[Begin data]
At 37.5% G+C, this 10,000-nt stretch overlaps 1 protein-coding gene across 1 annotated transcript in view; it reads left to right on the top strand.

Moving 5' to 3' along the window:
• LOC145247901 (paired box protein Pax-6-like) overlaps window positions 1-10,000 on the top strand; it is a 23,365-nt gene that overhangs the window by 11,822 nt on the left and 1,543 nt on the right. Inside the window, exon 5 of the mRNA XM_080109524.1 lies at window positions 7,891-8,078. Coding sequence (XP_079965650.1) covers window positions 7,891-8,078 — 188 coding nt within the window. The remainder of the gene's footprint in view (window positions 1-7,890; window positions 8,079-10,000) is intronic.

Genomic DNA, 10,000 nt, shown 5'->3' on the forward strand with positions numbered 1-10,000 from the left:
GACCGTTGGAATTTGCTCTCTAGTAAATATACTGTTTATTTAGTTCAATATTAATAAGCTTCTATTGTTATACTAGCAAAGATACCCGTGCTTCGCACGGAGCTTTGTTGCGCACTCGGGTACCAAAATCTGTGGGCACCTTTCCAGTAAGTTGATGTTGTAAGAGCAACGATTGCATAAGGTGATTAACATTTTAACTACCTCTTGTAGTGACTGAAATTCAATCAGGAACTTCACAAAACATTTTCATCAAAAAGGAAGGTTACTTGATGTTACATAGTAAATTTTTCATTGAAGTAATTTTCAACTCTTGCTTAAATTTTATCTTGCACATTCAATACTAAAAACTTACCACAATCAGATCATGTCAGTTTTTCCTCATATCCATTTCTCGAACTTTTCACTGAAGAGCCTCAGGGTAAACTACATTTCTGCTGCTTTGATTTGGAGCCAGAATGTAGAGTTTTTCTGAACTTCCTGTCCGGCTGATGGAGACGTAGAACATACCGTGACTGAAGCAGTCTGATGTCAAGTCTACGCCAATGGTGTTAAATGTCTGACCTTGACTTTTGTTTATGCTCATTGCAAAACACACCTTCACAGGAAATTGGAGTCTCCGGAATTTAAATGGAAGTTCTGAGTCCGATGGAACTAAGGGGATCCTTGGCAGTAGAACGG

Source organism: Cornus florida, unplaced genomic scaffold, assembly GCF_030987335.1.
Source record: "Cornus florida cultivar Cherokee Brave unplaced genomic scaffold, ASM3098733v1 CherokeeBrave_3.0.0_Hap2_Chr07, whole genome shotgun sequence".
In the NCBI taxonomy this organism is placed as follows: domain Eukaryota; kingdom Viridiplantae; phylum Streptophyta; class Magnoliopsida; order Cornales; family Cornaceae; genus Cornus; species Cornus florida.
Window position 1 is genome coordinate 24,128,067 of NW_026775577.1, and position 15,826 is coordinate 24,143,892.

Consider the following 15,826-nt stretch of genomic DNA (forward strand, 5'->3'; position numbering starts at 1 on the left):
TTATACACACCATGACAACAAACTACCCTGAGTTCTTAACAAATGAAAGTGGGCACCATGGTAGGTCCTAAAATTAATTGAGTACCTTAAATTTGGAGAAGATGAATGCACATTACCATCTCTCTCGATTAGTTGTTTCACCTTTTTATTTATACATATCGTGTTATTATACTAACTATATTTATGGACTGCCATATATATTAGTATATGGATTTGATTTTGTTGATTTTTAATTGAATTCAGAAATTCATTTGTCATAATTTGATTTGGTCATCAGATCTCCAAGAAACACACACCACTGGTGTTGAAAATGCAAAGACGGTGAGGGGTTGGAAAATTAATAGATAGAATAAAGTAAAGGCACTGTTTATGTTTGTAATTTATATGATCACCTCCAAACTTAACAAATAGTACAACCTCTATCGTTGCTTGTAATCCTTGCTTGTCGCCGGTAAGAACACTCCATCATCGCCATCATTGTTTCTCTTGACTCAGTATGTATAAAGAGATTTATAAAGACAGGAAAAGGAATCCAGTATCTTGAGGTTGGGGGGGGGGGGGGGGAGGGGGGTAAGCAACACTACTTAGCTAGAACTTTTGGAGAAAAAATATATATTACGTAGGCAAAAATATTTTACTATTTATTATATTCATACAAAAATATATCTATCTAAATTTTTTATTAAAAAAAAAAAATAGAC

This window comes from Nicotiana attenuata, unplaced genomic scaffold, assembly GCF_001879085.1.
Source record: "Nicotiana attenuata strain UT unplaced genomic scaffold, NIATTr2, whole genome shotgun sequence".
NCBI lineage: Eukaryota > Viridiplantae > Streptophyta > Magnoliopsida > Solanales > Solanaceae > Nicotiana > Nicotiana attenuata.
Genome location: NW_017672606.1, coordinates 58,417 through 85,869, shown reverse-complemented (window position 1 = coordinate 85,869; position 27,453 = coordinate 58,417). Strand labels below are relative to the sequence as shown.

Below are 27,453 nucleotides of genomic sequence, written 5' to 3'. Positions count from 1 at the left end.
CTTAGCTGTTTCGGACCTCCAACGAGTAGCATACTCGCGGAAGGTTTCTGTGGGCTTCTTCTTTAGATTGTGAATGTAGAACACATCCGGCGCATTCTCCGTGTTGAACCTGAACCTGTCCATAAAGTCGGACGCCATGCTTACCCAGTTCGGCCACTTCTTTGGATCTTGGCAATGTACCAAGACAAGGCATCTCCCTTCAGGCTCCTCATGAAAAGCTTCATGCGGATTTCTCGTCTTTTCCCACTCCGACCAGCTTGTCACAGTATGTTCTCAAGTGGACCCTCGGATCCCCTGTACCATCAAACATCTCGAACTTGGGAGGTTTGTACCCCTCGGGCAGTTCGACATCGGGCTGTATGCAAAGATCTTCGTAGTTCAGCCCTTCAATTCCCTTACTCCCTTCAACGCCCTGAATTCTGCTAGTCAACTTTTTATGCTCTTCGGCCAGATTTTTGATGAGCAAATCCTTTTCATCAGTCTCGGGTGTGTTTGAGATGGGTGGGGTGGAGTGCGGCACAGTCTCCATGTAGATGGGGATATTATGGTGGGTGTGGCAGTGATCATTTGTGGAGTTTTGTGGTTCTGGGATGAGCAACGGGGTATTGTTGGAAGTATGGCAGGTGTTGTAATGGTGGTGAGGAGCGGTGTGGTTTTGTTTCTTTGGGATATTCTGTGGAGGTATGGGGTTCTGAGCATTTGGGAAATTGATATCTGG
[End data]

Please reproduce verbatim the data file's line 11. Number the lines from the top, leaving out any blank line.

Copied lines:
TTATACACACCATGACAACAAACTACCCTGAGTTCTTAACAAATGAAAGTGGGCACCATGGTAGGTCCTAAAATTAATTGAGTACCTTAAATTTGGAGAAGATGAATGCACATTACCATCTCTCTCGATTAGTTGTTTCACCTTTTTATTTATACATATCGTGTTATTATACTAACTATATTTATGGACTGCCATATATATTAGTATATGGATTTGATTTTGTTGATTTTTAATTGAATTCAGAAATTCATTTGTCATAATTTGATTTGGTCATCAGATCTCCAAGAAACACACACCACTGGTGTTGAAAATGCAAAGACGGTGAGGGGTTGGAAAATTAATAGATAGAATAAAGTAAAGGCACTGTTTATGTTTGTAATTTATATGATCACCTCCAAACTTAACAAATAGTACAACCTCTATCGTTGCTTGTAATCCTTGCTTGTCGCCGGTAAGAACACTCCATCATCGCCATCATTGTTTCTCTTGACTCAGTATGTATAAAGAGATTTATAAAGACAGGAAAAGGAATCCAGTATCTTGAGGTTGGGGGGGGGGGGGGGGAGGGGGGTAAGCAACACTACTTAGCTAGAACTTTTGGAGAAAAAATATATATTACGTAGGCAAAAATATTTTACTATTTATTATATTCATACAAAAATATATCTATCTAAATTTTTTATTAAAAAAAAAAAATAGAC